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Get ready to have your fire lit, because Natalie Portman did not come to play. The Harvard grad just gave one of the best speeches in history and it wasn’t part of an Oscar-winning script. The actor, director and activist was honoured at Variety’s Power of Women event this weekend for her involvement in the Time’s Up movement and the working mom did not mince words during her acceptance speech. Like the rest of us, Portman is angry. She is just much more eloquent about it.

Joking that her son asked her why she looked like she had been wearing goggles (“Because Kavanaugh, baby!”), Portman took aim at some of Hollywood’s most notorious abusers, chastising the flawed legal system that often fails those who report abuse. “Our legal system protects the perpetrators of sexual violence, not the victims. Harvey Weinstein, the man whose name has become synonymous with serial rapist, might never face any legal consequences because of that.”

Thanks to the Times Up defence fund, Portman revealed that more than 3,500 victims of abuse across many industries have been able to successfully fight their abusers in the legal system. Citing one of the most famous cases, which involved director and producer Brett Ratner dropping a defamation case against his accuser Melanie Kohler, Portman said “He saw that she could not be bullied legally just because he has hundreds of millions of dollars and she does not.” Boom. That’s a legal mic drop.

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In her rousing 15-minute speech, which ended in a standing ovation from a crowd that included fellow honourees Regina King, Gina Rodriguez, Tiffany Haddish, Lena Waithe, and ‘Amal’s husband’ George Clooney, Portman broke down the myth that women aren’t in top positions because of their desire to leave the workforce and take care of their families. That’s not real, unlike misogyny, which is alive and kicking.

Noting that women and men are often split 50/50 in grad school for business, law and film, Portman cited statistics showing that women hold only 10-20 per cent of the top positions. Previously believing it was because women left their careers to have families, Portman said she now realizes that her thinking didn’t consider all women.  “There are too many that don’t choose to have children, do not yet have children, or have grown children to account for the gaping lack of women in leadership positions in almost every industry.”

Using the example of gynecology, a field dominated by women, Portman noted that many gynecologists can balance a demanding job and still have families. “In gynecology, there’s a unique demand for females. Women are asking for other women to do the job, so that affects hiring. Also, women are the primary people that doctors have to deal with, so you have to assume that harassment and assault goes way down. So, if there’s a lesson to be learned from our vagina doctors, it’s that increased demand for women and increased physical and emotional safety on the job, women will flock to that field that is emotionally and intellectually intense and also is incredibly time consuming.”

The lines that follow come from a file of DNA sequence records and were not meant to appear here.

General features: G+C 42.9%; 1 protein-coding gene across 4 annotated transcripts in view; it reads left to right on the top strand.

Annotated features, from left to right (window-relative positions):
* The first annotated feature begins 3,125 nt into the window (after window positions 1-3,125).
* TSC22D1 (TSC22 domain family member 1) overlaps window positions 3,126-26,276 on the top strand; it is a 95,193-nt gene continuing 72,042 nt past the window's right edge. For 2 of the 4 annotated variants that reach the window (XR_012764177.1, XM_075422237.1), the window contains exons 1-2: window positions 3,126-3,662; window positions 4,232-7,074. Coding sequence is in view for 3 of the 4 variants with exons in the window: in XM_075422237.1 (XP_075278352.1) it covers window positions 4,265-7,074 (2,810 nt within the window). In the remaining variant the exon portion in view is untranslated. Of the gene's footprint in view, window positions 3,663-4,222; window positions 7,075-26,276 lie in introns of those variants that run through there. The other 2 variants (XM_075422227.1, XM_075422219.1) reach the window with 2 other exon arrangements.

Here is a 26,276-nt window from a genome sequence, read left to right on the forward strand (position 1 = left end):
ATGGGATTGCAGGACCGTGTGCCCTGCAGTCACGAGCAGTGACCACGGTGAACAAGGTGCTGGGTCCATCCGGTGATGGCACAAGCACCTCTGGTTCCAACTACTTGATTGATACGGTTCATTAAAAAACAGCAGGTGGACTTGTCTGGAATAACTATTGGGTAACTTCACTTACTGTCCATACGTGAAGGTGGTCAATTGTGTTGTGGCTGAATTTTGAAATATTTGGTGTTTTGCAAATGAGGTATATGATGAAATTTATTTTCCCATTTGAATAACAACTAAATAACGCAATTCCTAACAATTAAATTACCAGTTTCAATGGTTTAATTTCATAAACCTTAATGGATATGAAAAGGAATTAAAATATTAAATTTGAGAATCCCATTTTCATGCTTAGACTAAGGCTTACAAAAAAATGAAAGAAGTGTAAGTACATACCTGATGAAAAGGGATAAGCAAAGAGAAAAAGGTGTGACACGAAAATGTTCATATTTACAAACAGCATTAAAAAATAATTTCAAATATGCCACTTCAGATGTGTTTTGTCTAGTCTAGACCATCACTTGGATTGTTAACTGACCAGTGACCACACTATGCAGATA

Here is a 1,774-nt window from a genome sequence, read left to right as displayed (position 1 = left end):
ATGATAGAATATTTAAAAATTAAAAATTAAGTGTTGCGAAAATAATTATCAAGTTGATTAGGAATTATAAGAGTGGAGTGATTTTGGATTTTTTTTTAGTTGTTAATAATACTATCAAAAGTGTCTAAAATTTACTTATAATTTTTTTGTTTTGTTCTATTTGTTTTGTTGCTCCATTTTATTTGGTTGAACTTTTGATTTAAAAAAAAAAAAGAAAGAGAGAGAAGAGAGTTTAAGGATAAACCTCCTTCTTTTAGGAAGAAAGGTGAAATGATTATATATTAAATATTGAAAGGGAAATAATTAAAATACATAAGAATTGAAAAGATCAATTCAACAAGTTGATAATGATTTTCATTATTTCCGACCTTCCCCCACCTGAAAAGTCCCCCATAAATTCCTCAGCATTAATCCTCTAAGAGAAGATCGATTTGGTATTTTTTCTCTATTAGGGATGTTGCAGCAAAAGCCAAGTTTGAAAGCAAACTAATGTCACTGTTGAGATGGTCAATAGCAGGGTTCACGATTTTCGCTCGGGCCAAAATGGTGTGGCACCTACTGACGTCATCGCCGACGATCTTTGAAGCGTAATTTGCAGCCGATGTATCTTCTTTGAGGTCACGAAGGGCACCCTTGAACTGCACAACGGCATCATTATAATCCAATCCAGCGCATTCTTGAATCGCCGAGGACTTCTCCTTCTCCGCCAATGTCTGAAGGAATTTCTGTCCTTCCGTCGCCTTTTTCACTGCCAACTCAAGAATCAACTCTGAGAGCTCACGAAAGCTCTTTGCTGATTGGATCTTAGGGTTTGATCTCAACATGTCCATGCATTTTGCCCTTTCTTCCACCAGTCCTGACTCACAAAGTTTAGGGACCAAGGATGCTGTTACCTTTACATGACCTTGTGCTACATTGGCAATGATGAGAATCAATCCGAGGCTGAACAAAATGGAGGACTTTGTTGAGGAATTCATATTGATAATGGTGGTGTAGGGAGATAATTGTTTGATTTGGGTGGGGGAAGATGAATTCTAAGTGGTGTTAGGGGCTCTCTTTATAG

Citing the high number of female restaurant and domestic workers who hold multiple jobs, Portman asked people to stop saying that women drop out of the work force to support their family. “That’s wrong,” said Portman. “It’s much more likely for a woman to stay in a job for her children than to leave for her children.”

Portman said that the reason women aren’t in top positions isn’t because of their family, but because of inequality in the workplace. “Women are being discriminated against or retaliated against for hiring and for promotion. When they do get the jobs, they are often being harassed and assaulted and they are being paid less than their male counterparts, all of which coerce self-preserving women into finding safer options for themselves and different ways to feel valued.”

“Women need to put food on the table and in order to do so they need to be able to do their work in a safe, equitable and dignified environment,” said Portman.

The actor closed her speech by listing seven calls to action for those in attendance, including surrounding yourself with people whose experiences are different from your own.  “If any group you’re in has people who only look like you, change that group,” she said. “Be embarrassed if everyone in your workplace looks like you.”

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Telling people to ‘gossip well,’ Portman called on her fellow attendees to question situations when women are put down in the workplace. “Stop the rhetoric that a woman is crazy or difficult,” said Portman. “If a man says to you that a woman is crazy or difficult, ask him, ‘What bad thing did you do to her?’” Oh, hell to the yes.

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Portman ended on an uplifting message, encouraging people to stop thinking that helping others comes at the cost of their own success. “Many men are behaving like we live in a zero-sum game. That if women get the respect, access and value we deserve, they will lose. But we know the message of the mammaries: The more milk you give, the more milk you make,” Portman explained. “The more love you give, the more love you have. And the same can be said of fire. When you light someone else’s torch with your own, you don’t lose your fire, you just make more light and more heat.”

“Light a woman’s torch,” said Portman. “The light will multiply, and the heat will intensify for all of us.”

We can’t ‘Yasss Kween’ this enough.

HBO